Methodological quality of the review: Medium confidence

Author: West S, Williams C.

Details not provided


Screening, treatment

Equity focus:
Children aged up to 15 years

Review type:
Effectiveness review

Quantitative synthesis method:
Narrative analysis

Qualitative synthesis methods:
Not applicable



Amblyopia is commonly associated with squint (strabismus) or refractive errors resulting in different visual inputs to each eye during the sensitive period of visual development (under seven to eight years of age). The cumulative incidence is estimated at 2% to 4% in children aged up to 15 years. The population prevalence is affected by whether there have been any interventions to prevent or treat the condition.

Research objectives

To determine the effects of interventions to detect amblyopia early and the effects of medical treatment for amblyopia.

Main findings

Authors included 33 systematic reviews, randomized controlled trials (RCTs) or observational studies. Studies included reported effects of screening or treatment of amblyopia in children. Authors reported the following findings:

  • Vision screening before school entry may increase detection rates of amblyopia. However, pre-school screening may not improve treatment outcomes at seven years compared with school-entry screening. It is not clear whether children with higher risk of eye problems should be targeted for vision screening.
  • Most evidence was available for children aged under seven years, in whom wearing glasses for up to 30 weeks can improve amblyopia and may cure it. Children with suspected amblyopia who had clinically important refractive error were prescribed glasses; therefore, most data available on other interventions assessed their effectiveness in combination with glasses.
  • Occlusion (covering the fellow eye using a patch) may have be more effective than glasses alone in children up to 13 years of age not fully treated with glasses. Further data assessing occlusion in combination with near-vision tasks, such as encouraging the child to do close work while wearing their patch, confirmed that combined interventions were more effective than glasses alone in younger children. Some older children might improve with treatment, although there were few data available to support this. It was not clear whether prescribing occlusion of the fellow eye for longer periods every day was more effective than prescribing for shorter periods of daily occlusion, but success rates do increase in proportion to objectively measured compliance.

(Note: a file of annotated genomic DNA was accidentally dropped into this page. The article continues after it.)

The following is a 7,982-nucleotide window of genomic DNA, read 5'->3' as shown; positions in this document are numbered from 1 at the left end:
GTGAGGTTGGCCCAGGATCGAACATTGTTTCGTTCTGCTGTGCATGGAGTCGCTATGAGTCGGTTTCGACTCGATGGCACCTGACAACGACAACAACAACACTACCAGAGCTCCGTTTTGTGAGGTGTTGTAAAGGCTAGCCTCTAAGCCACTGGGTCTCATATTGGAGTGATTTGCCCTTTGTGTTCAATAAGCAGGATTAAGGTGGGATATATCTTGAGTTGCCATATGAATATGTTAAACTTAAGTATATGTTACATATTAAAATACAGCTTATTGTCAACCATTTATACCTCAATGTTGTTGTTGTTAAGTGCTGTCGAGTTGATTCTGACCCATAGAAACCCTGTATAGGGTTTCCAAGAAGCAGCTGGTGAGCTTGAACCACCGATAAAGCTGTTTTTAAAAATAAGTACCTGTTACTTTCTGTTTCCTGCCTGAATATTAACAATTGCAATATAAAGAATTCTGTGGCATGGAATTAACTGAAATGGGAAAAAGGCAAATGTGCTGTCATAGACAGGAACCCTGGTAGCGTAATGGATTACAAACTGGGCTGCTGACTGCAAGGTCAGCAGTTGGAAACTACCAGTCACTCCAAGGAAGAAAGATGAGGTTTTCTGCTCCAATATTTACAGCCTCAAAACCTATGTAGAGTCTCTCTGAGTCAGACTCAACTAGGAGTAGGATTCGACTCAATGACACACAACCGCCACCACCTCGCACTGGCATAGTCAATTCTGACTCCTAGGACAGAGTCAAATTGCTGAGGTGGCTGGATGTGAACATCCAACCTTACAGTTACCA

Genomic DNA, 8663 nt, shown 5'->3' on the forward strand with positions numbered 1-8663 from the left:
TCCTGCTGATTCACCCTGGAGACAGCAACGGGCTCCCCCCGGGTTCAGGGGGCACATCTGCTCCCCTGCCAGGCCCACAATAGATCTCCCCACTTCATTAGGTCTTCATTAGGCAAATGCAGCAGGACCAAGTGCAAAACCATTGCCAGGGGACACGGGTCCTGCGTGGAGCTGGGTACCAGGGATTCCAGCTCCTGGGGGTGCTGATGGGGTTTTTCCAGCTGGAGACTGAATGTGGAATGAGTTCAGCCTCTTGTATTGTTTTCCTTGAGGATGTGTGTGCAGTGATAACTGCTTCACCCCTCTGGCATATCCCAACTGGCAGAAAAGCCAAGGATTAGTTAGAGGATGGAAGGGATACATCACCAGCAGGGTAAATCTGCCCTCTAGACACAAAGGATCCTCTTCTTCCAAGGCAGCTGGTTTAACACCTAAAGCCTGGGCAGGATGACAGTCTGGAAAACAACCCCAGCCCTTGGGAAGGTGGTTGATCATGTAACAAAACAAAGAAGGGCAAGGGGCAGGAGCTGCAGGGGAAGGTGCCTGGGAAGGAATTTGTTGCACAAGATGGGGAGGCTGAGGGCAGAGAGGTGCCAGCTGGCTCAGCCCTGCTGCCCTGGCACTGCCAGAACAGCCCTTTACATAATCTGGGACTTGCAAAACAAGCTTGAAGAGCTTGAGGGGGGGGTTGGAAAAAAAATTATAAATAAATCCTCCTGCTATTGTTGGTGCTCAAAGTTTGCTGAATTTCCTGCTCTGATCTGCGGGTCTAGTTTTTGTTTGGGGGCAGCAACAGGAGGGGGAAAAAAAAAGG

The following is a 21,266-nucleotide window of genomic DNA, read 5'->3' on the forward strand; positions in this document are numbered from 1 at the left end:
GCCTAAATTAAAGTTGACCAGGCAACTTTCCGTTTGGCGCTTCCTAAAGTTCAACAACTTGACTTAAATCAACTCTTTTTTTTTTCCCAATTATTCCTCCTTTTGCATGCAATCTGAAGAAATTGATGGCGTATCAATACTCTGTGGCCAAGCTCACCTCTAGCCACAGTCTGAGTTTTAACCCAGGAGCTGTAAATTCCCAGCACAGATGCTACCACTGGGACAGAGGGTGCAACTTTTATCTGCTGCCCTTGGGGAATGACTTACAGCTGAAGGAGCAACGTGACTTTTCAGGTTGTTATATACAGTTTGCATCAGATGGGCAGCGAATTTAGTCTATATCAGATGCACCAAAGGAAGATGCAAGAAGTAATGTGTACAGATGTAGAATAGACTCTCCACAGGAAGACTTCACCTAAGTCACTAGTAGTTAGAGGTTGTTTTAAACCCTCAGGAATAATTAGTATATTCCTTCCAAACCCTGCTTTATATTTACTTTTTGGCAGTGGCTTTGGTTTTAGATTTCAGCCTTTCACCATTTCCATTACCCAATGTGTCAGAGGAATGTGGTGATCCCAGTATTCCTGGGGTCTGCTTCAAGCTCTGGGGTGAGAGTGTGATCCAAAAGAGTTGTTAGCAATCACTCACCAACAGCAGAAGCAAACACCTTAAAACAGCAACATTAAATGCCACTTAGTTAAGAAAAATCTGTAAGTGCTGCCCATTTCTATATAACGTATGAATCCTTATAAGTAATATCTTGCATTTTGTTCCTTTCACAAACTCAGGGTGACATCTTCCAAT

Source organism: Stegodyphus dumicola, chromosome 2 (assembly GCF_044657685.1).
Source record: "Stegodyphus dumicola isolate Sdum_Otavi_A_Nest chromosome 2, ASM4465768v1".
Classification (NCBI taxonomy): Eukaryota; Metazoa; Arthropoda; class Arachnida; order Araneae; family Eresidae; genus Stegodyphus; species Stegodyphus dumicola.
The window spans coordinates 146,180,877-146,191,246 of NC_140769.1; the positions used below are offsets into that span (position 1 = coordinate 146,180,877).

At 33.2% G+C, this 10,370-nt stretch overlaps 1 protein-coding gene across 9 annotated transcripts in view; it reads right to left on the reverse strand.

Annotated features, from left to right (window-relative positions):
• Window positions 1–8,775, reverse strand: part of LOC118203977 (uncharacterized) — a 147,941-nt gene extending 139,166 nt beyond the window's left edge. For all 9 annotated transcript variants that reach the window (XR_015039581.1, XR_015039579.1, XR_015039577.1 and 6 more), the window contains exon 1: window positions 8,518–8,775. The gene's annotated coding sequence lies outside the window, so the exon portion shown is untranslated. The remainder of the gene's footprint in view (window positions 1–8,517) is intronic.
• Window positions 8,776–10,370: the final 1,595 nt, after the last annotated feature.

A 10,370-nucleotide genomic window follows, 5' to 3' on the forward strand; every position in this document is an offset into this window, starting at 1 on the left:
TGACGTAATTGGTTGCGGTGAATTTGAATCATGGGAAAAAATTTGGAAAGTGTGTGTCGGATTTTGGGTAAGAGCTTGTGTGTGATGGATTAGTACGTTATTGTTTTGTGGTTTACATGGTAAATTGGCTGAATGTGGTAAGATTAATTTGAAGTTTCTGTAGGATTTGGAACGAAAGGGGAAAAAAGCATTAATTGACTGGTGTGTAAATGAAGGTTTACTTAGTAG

• Penalisation with atropine may have been as effective as occlusion when given in combination with other interventions for improving amblyopia in children aged under seven years who were not fully treated with glasses. It was not clear whether near-vision tasks are effective alone as adjuvant treatment to glasses for amblyopia. Near-vision tasks may have further enhanced visual acuity when added to occlusion or penalisation, but the contribution of near-vision tasks to the effects of these combination interventions remained unclear.

Authors noted that future research was needed to determine whether more practicable screening protocols could be cost-effective.